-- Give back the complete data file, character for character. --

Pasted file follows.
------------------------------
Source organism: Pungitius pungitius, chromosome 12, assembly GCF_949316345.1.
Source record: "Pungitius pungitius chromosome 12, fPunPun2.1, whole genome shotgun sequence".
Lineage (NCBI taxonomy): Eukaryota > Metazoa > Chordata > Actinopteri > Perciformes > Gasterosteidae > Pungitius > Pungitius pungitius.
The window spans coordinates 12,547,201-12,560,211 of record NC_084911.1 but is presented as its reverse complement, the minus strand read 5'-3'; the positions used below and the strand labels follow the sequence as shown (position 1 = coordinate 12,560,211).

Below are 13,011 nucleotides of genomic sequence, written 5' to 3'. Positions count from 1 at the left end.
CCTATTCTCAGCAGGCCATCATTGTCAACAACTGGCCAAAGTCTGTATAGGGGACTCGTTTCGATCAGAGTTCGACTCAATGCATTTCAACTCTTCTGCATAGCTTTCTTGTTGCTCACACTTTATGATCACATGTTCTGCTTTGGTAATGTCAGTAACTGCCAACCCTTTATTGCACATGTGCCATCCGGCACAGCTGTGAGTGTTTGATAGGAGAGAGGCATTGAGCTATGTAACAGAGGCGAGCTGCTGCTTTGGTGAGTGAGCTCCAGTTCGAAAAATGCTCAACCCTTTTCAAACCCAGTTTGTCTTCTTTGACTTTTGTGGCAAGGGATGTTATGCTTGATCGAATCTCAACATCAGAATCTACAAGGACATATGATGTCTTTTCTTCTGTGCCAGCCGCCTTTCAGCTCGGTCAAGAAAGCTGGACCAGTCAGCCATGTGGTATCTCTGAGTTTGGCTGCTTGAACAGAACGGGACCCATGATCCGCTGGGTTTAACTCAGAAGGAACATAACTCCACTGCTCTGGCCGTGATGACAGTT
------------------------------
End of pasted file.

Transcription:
Source organism: Pungitius pungitius, chromosome 12, assembly GCF_949316345.1.
Source record: "Pungitius pungitius chromosome 12, fPunPun2.1, whole genome shotgun sequence".
Lineage (NCBI taxonomy): Eukaryota > Metazoa > Chordata > Actinopteri > Perciformes > Gasterosteidae > Pungitius > Pungitius pungitius.
The window spans coordinates 12,547,201-12,560,211 of record NC_084911.1 but is presented as its reverse complement, the minus strand read 5'-3'; the positions used below and the strand labels follow the sequence as shown (position 1 = coordinate 12,560,211).

Below are 13,011 nucleotides of genomic sequence, written 5' to 3'. Positions count from 1 at the left end.
CCTATTCTCAGCAGGCCATCATTGTCAACAACTGGCCAAAGTCTGTATAGGGGACTCGTTTCGATCAGAGTTCGACTCAATGCATTTCAACTCTTCTGCATAGCTTTCTTGTTGCTCACACTTTATGATCACATGTTCTGCTTTGGTAATGTCAGTAACTGCCAACCCTTTATTGCACATGTGCCATCCGGCACAGCTGTGAGTGTTTGATAGGAGAGAGGCATTGAGCTATGTAACAGAGGCGAGCTGCTGCTTTGGTGAGTGAGCTCCAGTTCGAAAAATGCTCAACCCTTTTCAAACCCAGTTTGTCTTCTTTGACTTTTGTGGCAAGGGATGTTATGCTTGATCGAATCTCAACATCAGAATCTACAAGGACATATGATGTCTTTTCTTCTGTGCCAGCCGCCTTTCAGCTCGGTCAAGAAAGCTGGACCAGTCAGCCATGTGGTATCTCTGAGTTTGGCTGCTTGAACAGAACGGGACCCATGATCCGCTGGGTTTAACTCAGAAGGAACATAACTCCACTGCTCTGGCCGTGATGACAGTT